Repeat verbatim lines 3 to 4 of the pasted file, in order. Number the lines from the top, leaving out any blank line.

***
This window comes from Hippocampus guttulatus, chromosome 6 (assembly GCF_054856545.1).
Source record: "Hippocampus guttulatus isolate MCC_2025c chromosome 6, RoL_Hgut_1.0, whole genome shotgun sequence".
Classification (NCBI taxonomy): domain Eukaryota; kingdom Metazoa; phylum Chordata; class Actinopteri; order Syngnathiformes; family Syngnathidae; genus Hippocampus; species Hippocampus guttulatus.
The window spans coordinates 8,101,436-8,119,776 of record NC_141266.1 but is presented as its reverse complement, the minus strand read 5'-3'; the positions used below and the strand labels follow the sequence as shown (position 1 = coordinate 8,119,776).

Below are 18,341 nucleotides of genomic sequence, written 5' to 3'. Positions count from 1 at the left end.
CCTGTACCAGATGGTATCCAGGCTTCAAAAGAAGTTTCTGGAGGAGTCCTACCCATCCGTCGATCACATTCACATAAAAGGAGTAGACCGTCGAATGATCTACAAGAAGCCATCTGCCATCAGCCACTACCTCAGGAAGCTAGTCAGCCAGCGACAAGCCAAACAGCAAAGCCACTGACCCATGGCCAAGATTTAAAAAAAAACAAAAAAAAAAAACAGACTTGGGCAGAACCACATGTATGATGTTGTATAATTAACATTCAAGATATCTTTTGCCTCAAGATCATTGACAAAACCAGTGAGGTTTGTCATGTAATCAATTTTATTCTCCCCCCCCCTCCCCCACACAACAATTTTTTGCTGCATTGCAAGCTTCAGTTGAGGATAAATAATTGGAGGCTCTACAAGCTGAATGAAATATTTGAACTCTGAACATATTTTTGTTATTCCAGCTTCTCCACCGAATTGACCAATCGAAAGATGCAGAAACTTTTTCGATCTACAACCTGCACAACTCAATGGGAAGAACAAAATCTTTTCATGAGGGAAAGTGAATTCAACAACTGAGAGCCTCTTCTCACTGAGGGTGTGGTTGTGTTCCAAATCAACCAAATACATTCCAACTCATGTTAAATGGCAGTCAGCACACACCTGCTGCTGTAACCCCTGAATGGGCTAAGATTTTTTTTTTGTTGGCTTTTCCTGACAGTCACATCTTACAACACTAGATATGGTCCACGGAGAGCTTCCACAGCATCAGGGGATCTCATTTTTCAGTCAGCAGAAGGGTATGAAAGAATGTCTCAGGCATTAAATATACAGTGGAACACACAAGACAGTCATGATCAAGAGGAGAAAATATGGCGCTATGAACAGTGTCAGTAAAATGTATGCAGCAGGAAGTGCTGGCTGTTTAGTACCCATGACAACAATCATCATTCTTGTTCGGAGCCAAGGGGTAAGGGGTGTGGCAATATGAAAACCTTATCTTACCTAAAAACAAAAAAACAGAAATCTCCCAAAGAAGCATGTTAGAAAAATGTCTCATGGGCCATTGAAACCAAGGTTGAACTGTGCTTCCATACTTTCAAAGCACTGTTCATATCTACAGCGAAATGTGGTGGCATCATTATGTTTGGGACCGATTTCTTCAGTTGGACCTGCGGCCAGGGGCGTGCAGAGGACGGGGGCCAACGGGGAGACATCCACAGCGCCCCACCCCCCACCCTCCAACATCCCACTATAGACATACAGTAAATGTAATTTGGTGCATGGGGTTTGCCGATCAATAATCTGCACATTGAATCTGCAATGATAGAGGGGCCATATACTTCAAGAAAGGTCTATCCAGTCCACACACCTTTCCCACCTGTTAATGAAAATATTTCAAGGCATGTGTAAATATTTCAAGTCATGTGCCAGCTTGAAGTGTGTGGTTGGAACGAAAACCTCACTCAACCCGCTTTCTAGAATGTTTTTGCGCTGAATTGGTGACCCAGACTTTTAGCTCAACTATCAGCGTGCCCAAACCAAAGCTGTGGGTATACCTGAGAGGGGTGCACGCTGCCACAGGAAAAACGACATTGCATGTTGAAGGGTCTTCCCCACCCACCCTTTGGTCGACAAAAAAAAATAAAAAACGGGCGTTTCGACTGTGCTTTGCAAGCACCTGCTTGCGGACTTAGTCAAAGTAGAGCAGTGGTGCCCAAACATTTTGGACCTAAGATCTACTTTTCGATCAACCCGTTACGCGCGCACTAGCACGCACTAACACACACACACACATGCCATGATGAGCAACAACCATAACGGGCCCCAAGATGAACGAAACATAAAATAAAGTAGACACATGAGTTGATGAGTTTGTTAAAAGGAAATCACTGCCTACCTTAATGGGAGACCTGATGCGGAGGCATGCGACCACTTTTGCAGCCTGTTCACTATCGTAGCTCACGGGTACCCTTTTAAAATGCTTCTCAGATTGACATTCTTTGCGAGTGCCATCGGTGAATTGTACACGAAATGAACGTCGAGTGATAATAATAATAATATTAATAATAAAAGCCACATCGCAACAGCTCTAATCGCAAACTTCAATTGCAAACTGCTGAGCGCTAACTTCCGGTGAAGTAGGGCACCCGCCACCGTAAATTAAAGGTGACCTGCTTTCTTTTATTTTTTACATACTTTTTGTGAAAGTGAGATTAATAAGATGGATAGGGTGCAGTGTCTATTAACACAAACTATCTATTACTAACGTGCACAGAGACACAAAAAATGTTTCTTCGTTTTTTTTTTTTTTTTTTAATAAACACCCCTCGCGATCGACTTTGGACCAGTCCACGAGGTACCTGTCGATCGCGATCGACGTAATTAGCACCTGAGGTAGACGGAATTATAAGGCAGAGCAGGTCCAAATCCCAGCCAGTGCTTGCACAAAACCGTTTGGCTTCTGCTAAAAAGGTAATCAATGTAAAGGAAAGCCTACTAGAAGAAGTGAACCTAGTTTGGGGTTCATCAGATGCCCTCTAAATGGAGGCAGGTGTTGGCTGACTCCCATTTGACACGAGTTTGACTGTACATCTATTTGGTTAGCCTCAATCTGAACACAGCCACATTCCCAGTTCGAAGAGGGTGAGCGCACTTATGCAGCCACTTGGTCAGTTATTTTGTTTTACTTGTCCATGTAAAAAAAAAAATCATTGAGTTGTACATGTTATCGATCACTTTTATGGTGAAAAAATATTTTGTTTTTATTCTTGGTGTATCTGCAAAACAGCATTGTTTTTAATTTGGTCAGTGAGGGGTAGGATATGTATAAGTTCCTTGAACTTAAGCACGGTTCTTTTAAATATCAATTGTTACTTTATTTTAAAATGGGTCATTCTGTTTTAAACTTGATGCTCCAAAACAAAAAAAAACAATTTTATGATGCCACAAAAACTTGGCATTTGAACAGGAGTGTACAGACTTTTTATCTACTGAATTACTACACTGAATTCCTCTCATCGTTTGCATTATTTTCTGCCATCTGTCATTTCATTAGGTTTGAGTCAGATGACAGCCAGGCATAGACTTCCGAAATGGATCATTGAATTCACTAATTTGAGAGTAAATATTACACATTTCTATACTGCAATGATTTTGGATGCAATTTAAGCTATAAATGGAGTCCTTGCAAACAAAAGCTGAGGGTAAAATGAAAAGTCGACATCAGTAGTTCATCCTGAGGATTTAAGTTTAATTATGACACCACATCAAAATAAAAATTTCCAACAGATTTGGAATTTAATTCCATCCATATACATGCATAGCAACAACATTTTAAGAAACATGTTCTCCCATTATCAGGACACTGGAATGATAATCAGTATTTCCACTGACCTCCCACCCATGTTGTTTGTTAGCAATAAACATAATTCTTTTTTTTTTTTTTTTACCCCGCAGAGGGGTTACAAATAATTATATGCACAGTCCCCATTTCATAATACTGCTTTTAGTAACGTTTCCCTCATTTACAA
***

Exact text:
Classification (NCBI taxonomy): domain Eukaryota; kingdom Metazoa; phylum Chordata; class Actinopteri; order Syngnathiformes; family Syngnathidae; genus Hippocampus; species Hippocampus guttulatus.
The window spans coordinates 8,101,436-8,119,776 of record NC_141266.1 but is presented as its reverse complement, the minus strand read 5'-3'; the positions used below and the strand labels follow the sequence as shown (position 1 = coordinate 8,119,776).